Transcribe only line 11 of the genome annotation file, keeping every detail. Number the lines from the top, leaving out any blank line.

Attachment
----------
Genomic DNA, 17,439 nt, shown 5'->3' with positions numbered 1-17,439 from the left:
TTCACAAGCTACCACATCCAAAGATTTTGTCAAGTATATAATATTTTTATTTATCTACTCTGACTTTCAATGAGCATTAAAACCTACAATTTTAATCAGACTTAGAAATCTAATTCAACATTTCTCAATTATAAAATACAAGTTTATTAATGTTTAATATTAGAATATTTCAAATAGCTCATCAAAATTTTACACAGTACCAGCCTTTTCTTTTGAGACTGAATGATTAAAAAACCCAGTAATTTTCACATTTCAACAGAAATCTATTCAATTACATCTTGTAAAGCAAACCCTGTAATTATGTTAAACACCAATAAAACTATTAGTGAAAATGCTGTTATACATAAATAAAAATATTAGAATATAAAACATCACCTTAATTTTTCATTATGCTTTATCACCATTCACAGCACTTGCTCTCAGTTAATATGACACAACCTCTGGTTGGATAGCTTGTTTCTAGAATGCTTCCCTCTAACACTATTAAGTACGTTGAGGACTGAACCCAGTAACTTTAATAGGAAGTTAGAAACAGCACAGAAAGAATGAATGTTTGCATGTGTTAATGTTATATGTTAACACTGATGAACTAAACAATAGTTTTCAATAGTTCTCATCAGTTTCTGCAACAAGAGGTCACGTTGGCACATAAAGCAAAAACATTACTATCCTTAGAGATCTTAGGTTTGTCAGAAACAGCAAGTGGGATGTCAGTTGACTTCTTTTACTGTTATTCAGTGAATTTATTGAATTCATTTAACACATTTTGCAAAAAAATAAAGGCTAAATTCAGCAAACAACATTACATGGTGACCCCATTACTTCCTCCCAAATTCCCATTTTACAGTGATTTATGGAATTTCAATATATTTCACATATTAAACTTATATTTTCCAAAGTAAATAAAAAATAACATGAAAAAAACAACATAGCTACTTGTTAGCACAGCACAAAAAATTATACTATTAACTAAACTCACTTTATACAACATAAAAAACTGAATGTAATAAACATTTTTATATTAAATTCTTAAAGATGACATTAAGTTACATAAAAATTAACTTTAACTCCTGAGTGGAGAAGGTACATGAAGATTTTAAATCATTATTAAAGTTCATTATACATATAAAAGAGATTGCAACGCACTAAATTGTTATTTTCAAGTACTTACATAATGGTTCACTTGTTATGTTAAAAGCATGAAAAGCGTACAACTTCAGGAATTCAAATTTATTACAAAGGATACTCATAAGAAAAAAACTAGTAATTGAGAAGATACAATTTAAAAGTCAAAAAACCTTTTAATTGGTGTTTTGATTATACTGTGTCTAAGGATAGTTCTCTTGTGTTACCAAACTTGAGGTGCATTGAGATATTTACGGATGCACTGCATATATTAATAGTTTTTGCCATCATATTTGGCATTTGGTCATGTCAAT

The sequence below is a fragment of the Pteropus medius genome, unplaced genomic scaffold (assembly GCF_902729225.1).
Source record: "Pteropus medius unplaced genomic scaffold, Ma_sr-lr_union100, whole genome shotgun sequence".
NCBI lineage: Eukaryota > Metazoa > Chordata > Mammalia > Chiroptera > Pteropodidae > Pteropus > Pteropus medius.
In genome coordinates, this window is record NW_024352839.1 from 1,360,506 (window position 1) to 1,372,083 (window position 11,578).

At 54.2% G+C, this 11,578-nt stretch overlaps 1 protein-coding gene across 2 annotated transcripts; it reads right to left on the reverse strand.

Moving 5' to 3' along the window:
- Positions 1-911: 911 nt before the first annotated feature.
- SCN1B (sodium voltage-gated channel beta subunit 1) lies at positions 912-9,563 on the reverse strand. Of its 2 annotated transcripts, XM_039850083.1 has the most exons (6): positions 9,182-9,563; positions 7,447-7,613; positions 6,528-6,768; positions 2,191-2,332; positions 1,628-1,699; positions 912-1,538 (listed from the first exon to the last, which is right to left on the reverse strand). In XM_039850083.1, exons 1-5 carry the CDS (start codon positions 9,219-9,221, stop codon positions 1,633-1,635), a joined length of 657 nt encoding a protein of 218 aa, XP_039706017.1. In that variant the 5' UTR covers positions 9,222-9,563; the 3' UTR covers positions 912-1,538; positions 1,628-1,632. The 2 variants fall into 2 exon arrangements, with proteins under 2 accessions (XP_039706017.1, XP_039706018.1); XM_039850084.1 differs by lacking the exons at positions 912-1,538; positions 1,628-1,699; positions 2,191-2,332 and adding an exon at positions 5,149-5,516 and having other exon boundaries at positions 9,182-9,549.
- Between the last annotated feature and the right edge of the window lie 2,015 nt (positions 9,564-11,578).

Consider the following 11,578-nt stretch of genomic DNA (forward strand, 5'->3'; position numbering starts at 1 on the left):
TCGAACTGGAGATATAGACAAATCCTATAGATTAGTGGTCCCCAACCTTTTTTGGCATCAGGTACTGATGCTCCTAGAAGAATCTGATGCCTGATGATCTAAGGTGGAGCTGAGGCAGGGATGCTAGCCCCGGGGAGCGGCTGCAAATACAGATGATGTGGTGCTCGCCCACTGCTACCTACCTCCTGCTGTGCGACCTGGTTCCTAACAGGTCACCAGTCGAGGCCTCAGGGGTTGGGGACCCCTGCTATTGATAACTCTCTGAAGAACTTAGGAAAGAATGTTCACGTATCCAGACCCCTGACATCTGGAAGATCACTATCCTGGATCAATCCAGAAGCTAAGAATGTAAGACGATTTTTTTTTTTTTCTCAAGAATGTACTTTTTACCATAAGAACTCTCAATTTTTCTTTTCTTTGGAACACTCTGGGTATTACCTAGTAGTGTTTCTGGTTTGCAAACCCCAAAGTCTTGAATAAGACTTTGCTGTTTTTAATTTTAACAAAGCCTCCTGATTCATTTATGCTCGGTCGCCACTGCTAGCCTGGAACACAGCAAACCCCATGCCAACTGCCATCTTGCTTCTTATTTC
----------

- Between the last annotated feature and the right edge of the window lie 2,015 nt (positions 9,564-11,578).